But in 1978, the Leafs looked like a team of destiny, under the young, imaginative, highly tactical and often inspirational head coach Roger Nielson.  But even destiny can crumble if you come up against a superior force, and that year, the Montreal Canadiens were just that, as they took out the Leafs in four straight games in the semi-finals. That Montreal team was one of the best of all-time, with a Hall-of-Fame goalie in Ken Dryden, three superstar defensemen (Savard, Lapointe and Robinson) and a forward contingent so loaded that they had guys in the press box every night who were talented NHL-caliber players.

Still, that was the first time, I believe, that the Leafs had made it that far in the playoffs since 1967, and would be the last time they did so until, well, 1993.

That may be why Leaf fans like myself still talk about Lanny’s overtime goal against the favored Islanders almost as though it was a Cup-winner—just like, I think, many younger Leaf fans think that way about the Borschevsky marker against the favored Red Wings in the spring of ’93.

For many of us as Leaf fans, it was.

I'd love to hear your thoughts, if you have memories of '78 or '93.....


  1. All three goals were very memorable, but I'd pick MacDonald's as my favorite. I don't know why it seemed so unlikely that we'd beat the Islanders - possibly because of the previous losses. For me, the loss to Philly the year before was my lowest moment as a Leaf fan - still is, for that matter - so the tension was ratcheted up pretty high at the thought we might lose in OT. When he scored, I leapt out of my chair and bounced around the room, whooping and hollering - and I was by myself!

  2. Given the current state of affairs, my wife wonders why I keep rooting for the Leafs. Of course, to her hockey is just a nonsensical jumble, punctuated by goals, the only part of the game that makes sense to her. To me, hockey is beautiful patterns of movement, form and violence beyond the work of the best choreographer, and a melodrama that makes her Coronation Street look like, well a soap opera. Those goals are wonderful examples of why we keep at this, and even she can understand from those special moments, why her late father (NHL calibre from what I hear, but too short) and husband (NHL size but certainly not calibre) drift into meditative concentration for hours at a time in which she becomes a faint speck in the conscious mind.

    I find it difficult to choose between those goals, each one is etched in my memory as if on a rock. Given that I cannot choose between them, maybe I can offer one observation: Each of those players, Lanny MacDonald, Nick Borschevsky and Doug Gilmour played with magnificent heart. Dougie did not reverse direction behind the net with quite the elegance I saw in Alexander Semin the other day, but I do not think that Semin has altered the course of a playoff series the way that Gilmour has. I hate to let the present impose, but when it mattered most, these players turned out to be just difference makers we pine for today.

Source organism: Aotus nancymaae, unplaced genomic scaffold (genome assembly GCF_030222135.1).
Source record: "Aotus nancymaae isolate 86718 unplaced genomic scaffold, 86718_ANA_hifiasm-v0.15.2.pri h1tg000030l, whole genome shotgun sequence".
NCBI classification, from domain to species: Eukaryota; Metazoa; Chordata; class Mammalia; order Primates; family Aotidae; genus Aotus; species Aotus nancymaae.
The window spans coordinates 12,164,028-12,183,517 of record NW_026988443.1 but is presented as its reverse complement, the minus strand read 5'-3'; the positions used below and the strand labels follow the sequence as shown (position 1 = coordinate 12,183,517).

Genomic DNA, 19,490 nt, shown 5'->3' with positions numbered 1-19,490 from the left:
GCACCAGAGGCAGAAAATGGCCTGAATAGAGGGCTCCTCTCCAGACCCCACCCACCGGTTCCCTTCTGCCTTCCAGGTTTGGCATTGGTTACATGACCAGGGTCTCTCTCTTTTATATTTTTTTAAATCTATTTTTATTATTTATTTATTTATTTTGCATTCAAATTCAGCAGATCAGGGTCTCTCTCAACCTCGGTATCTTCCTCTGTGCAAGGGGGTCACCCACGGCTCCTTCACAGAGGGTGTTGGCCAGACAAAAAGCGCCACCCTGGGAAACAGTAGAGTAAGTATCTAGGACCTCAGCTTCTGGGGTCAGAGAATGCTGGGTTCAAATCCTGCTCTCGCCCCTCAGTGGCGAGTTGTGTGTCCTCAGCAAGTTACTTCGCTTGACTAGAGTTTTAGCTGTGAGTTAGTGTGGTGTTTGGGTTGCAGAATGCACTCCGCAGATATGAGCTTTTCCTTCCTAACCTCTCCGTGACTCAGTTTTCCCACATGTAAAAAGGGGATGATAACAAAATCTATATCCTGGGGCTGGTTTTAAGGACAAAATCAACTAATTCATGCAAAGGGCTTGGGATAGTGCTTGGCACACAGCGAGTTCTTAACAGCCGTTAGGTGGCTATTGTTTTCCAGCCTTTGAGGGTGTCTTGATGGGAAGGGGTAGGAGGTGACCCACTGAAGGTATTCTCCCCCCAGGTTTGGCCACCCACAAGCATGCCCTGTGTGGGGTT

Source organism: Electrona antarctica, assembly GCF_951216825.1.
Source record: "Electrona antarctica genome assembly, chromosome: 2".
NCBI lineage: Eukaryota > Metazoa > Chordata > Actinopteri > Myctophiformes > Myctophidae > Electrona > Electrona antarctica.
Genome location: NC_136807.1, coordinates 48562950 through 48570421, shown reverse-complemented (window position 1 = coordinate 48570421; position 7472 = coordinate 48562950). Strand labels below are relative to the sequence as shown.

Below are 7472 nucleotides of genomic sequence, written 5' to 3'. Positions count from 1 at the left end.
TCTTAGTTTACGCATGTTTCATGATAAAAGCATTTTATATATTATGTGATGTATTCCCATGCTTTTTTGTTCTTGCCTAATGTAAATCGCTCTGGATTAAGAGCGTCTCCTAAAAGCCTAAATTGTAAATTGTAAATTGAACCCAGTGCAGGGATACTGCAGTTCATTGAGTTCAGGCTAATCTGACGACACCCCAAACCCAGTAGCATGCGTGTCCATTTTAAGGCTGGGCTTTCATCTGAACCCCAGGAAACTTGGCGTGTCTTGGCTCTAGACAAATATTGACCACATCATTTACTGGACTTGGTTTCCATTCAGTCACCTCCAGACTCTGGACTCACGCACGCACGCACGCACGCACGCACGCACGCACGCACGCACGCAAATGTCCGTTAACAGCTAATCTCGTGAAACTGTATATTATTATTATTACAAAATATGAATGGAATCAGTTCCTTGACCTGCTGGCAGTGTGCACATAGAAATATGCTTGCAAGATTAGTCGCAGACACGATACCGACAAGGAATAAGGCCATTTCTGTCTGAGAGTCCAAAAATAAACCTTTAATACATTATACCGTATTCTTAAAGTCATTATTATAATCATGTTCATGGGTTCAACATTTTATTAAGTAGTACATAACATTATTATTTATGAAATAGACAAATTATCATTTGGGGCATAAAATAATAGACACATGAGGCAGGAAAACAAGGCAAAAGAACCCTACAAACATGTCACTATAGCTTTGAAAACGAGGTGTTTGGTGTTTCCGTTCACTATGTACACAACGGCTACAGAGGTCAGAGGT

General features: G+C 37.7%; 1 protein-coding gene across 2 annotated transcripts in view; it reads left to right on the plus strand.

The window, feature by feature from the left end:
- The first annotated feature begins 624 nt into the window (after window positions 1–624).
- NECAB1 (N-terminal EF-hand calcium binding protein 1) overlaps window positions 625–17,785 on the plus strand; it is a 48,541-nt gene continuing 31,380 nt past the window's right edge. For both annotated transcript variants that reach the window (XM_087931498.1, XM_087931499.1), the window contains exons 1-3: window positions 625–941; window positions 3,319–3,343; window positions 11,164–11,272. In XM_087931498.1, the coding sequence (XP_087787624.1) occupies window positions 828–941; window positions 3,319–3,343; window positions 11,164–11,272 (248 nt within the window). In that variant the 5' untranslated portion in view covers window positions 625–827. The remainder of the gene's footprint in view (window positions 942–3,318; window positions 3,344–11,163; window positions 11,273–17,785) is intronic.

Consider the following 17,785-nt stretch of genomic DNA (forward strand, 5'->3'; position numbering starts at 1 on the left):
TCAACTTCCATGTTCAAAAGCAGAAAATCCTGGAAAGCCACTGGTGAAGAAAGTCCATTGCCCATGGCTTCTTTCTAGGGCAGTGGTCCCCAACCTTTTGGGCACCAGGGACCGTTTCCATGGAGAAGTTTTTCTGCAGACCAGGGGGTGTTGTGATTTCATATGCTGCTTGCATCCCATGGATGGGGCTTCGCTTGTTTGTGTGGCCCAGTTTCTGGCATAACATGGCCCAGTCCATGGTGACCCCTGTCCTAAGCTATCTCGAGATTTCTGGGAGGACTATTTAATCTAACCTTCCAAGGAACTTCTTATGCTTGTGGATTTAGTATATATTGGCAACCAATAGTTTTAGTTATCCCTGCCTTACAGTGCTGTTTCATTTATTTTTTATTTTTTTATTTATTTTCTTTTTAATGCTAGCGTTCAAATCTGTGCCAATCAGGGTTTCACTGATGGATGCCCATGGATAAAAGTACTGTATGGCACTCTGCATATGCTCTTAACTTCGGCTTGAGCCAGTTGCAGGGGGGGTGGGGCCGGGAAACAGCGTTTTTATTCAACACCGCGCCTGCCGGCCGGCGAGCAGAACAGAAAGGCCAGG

3. Bobby C....Thanks for a great post. I smiled throughout your reference to your late father-in-law and your better half- as she struggles to understand your overall fascination with hockey! But it's great that she can indeed appreciate the "special moments". They may be or seem infrequent, but when they occur...well, I don't know if the word "sublime" fits, but there is something really out of the ordinary happening in real time, in an event happening at that very moment- and those moments live in our memories forever.

    Lanny's goal won a magical series. Borschevsky's marker slayed a dragon. Gilmour's goal was like a dream. Each lives on.

    And yes, players with heart is absolutely what the Leafs need now, more than ever. That's not a Burke kind of player or a Carlyle kind of player. It's what any great team needs as much as anything else. It has always been thus in sport.

    Thank Bobby.

  4. Thanks Gerund're one of the "old" fans (like me!) who remember '78- and know the feeling!

  5. 1978 and 1993 are all I have had really - and I am now 48 years old. It's really kind of sad.

    I remember when Ballard brought Imlach back, mainly because I naively hoped that Punch's magic with the 60's Leafs and the Sabres would translate into greatness again. Sadly, Punch was brought back merely to do Ballard's dirty work. I realised years later that Punch was truly a management man, and that when management gave him liberty he did great things. But when management asked him to do dirty work, he was all too happy to it as well.

    His time had passed by the time Ballard brought him back. His experience with the Knox's showed what he could do if given the freedom and support to do what needed to be done. However, Harold Ballard was not that type of man.

  6. Good post Shaftesbury. You raise a sometimes overlooked point: Imlach built a great expansion team in Buffalo, a tremendous mix of old/young, speed/skill and grit. With a bit better goaltending, they may have won a Cup or two.

    By comparison, Bowman did not do as good a job as GM and sometimes coach there, after the great success he had behind the bench in Montreal.

    But yes, once back in Toronto, it's like Imlach was there to do Ballard's work, as in move out Sittler and those around him.